Rockies suffer tough setback
Viewed as a must-win series, D-backs strike first in opener
DENVER -- Drizzle dampened Coors Field early in Tuesday night's game. It has rained most of the days during this homestand. Even when skies are dry, the Rockies are being drowned by their personal cloud.
Veteran pitcher Randy Johnson is no longer as dominant as he once was, but he continued to torment the Rockies as he has throughout the franchise's existence, and the D-backs continued their season-long torture, 4-2, at Coors Field before 31,218.
Johnson (10-8) struck out seven and yielded two runs on six hits in six innings for his 17th victory in 26 starts against the Rockies, who might have been better off praying for enough rain for at least a delay.
Johnson also popped an RBI single during the deciding, two-run sixth inning against Rockies starter Ubaldo Jimenez (8-11).
The Rockies fell to 2-6 on a homestand that they hoped would be their awakening. Instead, they're nine games behind the National League West-leading Diamondbacks with 41 to play.
The D-backs also have them in a sleeper hold, having beaten them in nine of their 10 meetings.
"I honestly didn't even realize that," said Clint Barmes, who had two hits but little help. "I can't explain it. I can't understand. Obviously, they've got a good team."
Garrett Atkins, one of their better hitters and an asset against the left-handed Johnson, arrived with strep throat and was sent home. Also, No. 1 pitcher Aaron Cook announced his next turn is being skipped because of tightness in the small of his back.
Then the Rockies blew a winnable game with poor at-bats with two runners on base.
In the fifth, Johnson walked Jimenez on five pitches but needed just one pitch to retire both Willy Taveras and Troy Tulowitzki. In the seventh with one out and runners at the corners, Taveras grounded into just his second double play of the season against Chad Qualls.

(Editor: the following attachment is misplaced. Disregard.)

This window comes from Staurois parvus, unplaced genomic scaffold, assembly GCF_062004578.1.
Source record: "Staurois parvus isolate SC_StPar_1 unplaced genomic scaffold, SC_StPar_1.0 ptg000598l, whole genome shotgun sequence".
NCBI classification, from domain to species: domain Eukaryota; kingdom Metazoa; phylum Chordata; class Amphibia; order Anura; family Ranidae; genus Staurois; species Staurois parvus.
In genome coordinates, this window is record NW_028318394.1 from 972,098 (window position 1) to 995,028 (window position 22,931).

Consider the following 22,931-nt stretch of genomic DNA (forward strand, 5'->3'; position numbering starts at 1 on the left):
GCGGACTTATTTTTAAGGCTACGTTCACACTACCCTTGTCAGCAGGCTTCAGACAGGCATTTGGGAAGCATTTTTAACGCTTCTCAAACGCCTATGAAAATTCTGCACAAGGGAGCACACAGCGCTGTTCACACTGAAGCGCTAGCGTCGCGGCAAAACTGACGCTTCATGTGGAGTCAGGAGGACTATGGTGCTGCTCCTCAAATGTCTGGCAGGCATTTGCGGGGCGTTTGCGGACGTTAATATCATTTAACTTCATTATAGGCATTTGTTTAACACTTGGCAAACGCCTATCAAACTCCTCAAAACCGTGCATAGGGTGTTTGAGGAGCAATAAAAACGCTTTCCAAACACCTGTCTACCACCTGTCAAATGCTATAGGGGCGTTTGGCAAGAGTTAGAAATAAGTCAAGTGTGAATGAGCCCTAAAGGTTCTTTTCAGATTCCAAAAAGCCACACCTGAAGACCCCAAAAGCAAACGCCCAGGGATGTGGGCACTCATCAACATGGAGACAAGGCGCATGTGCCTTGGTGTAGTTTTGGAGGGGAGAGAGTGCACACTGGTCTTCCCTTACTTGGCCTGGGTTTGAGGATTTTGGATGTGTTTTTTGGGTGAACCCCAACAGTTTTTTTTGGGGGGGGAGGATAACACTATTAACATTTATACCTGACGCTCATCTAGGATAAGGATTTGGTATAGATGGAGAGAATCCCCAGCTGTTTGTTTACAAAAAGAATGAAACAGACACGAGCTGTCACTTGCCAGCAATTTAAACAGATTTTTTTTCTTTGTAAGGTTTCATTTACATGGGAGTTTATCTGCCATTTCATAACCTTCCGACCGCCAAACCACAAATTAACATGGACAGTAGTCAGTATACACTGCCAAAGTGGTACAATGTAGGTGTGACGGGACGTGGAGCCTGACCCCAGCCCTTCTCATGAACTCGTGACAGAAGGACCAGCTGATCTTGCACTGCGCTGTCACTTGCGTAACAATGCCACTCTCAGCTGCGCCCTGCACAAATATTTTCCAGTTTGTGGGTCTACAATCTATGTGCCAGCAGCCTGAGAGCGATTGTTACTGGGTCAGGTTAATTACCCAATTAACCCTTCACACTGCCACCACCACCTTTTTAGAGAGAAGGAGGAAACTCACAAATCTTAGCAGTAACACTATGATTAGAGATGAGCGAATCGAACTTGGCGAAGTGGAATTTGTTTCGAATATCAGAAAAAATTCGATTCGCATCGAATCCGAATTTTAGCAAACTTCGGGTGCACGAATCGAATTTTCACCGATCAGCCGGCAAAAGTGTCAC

"It's been a rough homestand," Tulowitzki said. "It makes it a little bit tougher when we had some opportunities and didn't make the most of them.
"Its just tough to take when you feel like you should've won a game."
This was the type of game the Rockies won last year, when they won 21 of 22 to qualify for the World Series. It's also the exact game they've made a habit of losing this season and during an awful homestand.
The Rockies came back from a 6-4 road trip for three-game sets with the Nationals and the Padres, the NL's worst teams. But they were barely in any of the five losses to them.
Either they struggled with runners in scoring position or, as was the case Tuesday when they were out-hit, 12-7, they were rarely putting runners in position to be stranded.
"Just enough mistakes across the board to put us down by two runs at the end of the night," Rockies manager Clint Hurdle said.
Hurdle switched his rotation so Jimenez, Jeff Francis and Cook could face the D-backs. But Jimenez and Cook, who will be replaced by Glendon Rusch for Thursday's series finale, have lost twice and Francis has lost once during the homestand.
Francis, in his second start since returning from a shoulder injury, goes Wednesday night.
Actually, Jimenez was decent. He faced almost constant traffic, with 11 hits and two walks in six innings. Essentially, he paid for a few bad pitches.
Jimenez gave up a Chad Tracy home run after a leadoff walk to Mark Reynolds in the second. The Rockies tied it in the second, with Chris Iannetta's 14th home run of the season to lead off, and Ian Stewart's RBI double behind Barmes' double.
In the D-backs' sixth, Chris Young and Chris Snyder had consecutive one-out doubles to score one run, and Johnson tapped a fastball into right field for the other run.
Jimenez, a part of last season's late magic, admitted having a hard time with how maddeningly wrong the homestand has gone.
"It's not easy," Jimenez said. "We haven't been doing well, pitching or hitting. The defense is really good. But we haven't been able to put everything together so we can win."
Thomas Harding is a reporter for MLB.com. This story was not subject to the approval of Major League Baseball or its clubs.